Michael Wagaman: San Diego was expected to be the team to beat in the AFC West this season, yet the team is 3-3 and three games behind Denver. What happened?
Michael Lombardo: The Chargers' slow start shouldn't be too surprising. Everyone acted shocked when a team picked as a preseason favorite lost three of its first five, but San Diego has started 2-3 in each of its three seasons under Norv Turner.
Sitting 3-3 wouldn't be such a terrible thing in what was supposed to be the worst division in the NFL, but Denver's unbelievable start has changed the landscape in the AFC West. The fact that the Broncos already have a head-to-head win over San Diego makes the picture that much bleaker.
There are many reasons for the slow start: injuries to Jamal Williams, Nick Hardwick, LaDainian Tomlinson and others; blown assignments, such as the missed block that cost the team a win over Baltimore; and a tough opening schedule. However, the simple fact is the Turner-led Chargers are slow starters, and that's true in individual games and in regards to the season as a whole.
MW: Norv Turner has always struggled as a head coach and it appears to be the same thing is happening in San Diego. What are the odds that he returns next year? For that matter, what about the GM A.J. Smith?
Coach Norv Turner
Nonetheless, I think there's an above average chance that Turner is in his final season with the Chargers. In addition to the issues mentioned above, the team has regressed every season under his guidance. If that happens again in 2009 -- and that is possible -- Smith may realize the only way to save his job is to take away Turner's.
It helps that Turner is only under contract through 2010, so the team would not be on the hook for a lot of money. Adding even more incentive to make a move is the amazing pool of coaching talent available, a list that could include Bill Cowher, Jon Gruden, Mike Shanahan and Mike Holmgren.
MW: The popular theory is that LaDainian Tomlinson is done and that the Chargers should be turning the running game more over to Darren Sproles. Is that true? If he struggles against the Raiders, who have had major issues defending the run, would that convince the San Diego brass to make a change?
ML: That theory is only half true. Yes, Tomlinson is done in terms of being a dominant running back. However, making Sproles the full-time back is not the answer. Sproles is not a between-the-tackles runner and he's not built to carry the full load. In fact, as we saw when LT missed two games earlier this year, the Bolts would rather lean almost entirely on their passing game than masquerade Sproles as a workhorse running back.
This offseason, Sproles is scheduled to be a free agent and Tomlinson is set to collect a $3 million bonus in March. My guess is that the team re-signs Sproles and cuts ties with Tomlinson, opting to replace him either via free agency or the draft.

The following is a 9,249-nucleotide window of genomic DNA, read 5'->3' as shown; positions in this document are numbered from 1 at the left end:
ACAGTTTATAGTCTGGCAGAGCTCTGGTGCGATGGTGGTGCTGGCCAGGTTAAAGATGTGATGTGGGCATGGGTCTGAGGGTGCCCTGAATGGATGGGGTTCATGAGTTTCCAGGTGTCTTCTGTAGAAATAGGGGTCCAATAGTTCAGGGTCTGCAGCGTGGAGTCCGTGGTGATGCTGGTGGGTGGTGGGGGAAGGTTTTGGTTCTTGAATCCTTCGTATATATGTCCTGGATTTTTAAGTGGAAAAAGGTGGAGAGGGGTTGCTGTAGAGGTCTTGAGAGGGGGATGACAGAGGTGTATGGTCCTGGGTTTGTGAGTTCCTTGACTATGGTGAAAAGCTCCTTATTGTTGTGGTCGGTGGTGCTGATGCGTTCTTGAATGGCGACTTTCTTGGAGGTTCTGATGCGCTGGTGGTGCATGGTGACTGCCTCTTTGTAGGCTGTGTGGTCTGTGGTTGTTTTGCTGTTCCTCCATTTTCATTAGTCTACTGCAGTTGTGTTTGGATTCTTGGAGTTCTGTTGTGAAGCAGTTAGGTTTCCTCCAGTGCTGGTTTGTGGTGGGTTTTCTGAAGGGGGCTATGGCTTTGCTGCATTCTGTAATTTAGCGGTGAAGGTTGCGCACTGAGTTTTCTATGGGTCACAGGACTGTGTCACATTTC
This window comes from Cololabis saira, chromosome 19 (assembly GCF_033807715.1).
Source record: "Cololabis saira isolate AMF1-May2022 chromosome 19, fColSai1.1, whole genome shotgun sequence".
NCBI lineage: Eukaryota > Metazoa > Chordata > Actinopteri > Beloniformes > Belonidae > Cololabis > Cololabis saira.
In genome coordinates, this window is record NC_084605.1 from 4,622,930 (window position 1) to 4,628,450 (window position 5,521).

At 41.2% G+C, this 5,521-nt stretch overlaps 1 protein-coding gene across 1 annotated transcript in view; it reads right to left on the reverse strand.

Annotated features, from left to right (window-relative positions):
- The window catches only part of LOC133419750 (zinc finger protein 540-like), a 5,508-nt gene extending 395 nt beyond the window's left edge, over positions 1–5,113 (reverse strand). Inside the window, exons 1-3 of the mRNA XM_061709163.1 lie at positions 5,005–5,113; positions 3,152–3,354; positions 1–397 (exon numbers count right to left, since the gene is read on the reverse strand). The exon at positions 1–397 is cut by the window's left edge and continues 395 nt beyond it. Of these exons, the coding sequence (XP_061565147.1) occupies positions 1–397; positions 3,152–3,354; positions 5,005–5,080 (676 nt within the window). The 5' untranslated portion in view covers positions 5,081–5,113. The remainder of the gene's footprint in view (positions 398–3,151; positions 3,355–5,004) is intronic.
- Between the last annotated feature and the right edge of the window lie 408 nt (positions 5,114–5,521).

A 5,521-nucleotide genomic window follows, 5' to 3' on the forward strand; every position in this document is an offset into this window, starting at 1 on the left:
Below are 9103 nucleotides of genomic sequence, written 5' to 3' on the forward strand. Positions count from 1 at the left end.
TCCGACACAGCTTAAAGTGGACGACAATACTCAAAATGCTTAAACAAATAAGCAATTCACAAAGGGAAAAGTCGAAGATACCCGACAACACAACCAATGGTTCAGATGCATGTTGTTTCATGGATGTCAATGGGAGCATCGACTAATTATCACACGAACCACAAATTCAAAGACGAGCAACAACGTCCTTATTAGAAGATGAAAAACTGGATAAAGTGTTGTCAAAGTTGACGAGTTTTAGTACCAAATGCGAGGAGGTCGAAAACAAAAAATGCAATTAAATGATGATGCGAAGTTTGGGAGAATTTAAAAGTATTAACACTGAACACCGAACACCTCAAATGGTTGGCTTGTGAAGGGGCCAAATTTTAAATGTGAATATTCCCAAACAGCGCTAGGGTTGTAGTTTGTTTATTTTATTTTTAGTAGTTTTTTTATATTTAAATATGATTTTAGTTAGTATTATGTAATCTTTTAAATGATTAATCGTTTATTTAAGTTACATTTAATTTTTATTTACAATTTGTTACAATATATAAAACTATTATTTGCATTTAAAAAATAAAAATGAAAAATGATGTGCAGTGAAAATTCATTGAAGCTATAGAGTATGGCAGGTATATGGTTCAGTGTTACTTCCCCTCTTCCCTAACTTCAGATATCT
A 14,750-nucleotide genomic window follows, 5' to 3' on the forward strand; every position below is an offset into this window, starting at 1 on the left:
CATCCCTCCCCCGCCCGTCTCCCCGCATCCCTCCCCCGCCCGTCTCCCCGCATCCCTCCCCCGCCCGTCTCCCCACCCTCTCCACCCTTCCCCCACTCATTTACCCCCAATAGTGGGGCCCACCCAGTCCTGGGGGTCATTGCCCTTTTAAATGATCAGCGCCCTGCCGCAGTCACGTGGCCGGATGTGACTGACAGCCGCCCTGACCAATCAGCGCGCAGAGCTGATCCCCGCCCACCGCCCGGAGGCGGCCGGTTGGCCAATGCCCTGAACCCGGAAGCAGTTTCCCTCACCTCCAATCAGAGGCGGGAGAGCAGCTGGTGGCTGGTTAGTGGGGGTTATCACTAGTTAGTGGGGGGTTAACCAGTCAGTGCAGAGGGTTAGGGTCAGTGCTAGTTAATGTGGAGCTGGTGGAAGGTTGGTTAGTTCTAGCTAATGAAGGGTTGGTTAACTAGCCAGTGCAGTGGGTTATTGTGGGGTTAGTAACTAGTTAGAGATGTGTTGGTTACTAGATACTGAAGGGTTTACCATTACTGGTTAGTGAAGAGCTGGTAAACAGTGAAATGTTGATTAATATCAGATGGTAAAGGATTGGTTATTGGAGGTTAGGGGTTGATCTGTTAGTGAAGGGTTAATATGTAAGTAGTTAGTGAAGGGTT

Smith has tried to find an heir apparent in each of the last two drafts, going with Marcus Thomas in 2008 and Gartrell Johnson in 2009, but neither player was able to stick. Hopefully, the third time will be a charm in 2010.
MW: How much will the return of center Nick Hardwick mean to the offense?
C Scott Mruczkowski
MW: Defensively, San Diego had some problems against the Raiders in the season-opener and is one of the few teams that haven't been able to rattle QB JaMarcus Russell, who had a pretty good game. Have the Chargers shown you anything to make you believe things will change this time around?
ML: The Chargers played their best defensive game of the season last week in Kansas City, holding the Chiefs to 203 total yards, but it's hard to read too much into that because the Chiefs are so terrible. The Raiders aren't exactly world-beaters, but they have the ability to move the ball on the ground and stay out of obvious passing situations, which is the formula that works best against the Chargers.
In the season-opener, the Raiders offense had the privilege of playing with a lead for most of the game. If the Chargers are going to have more success in the rematch, they will need to grab an early lead and make Russell play from behind. If Ron Rivera & Co. can get Russell into obvious passing situations, it could be a long day for him.
The fact that the season-opener was a "pretty good game" for Russell -- despite the fact that he completed just 40 percent of his passes, turned the ball over twice and posted a passer rating under 50 -- says a lot about where he is at this point in his career.
Michael Lombardo is a member of the Pro Football Writers of America and a long-time contributor to the Scout.com network. His analysis has been published by the NFL Network, Fox Sports and MySpace Sports. He has followed the Chargers for more than 15 years and covered the team since 2003. You can see more of his updates by following him on twitter.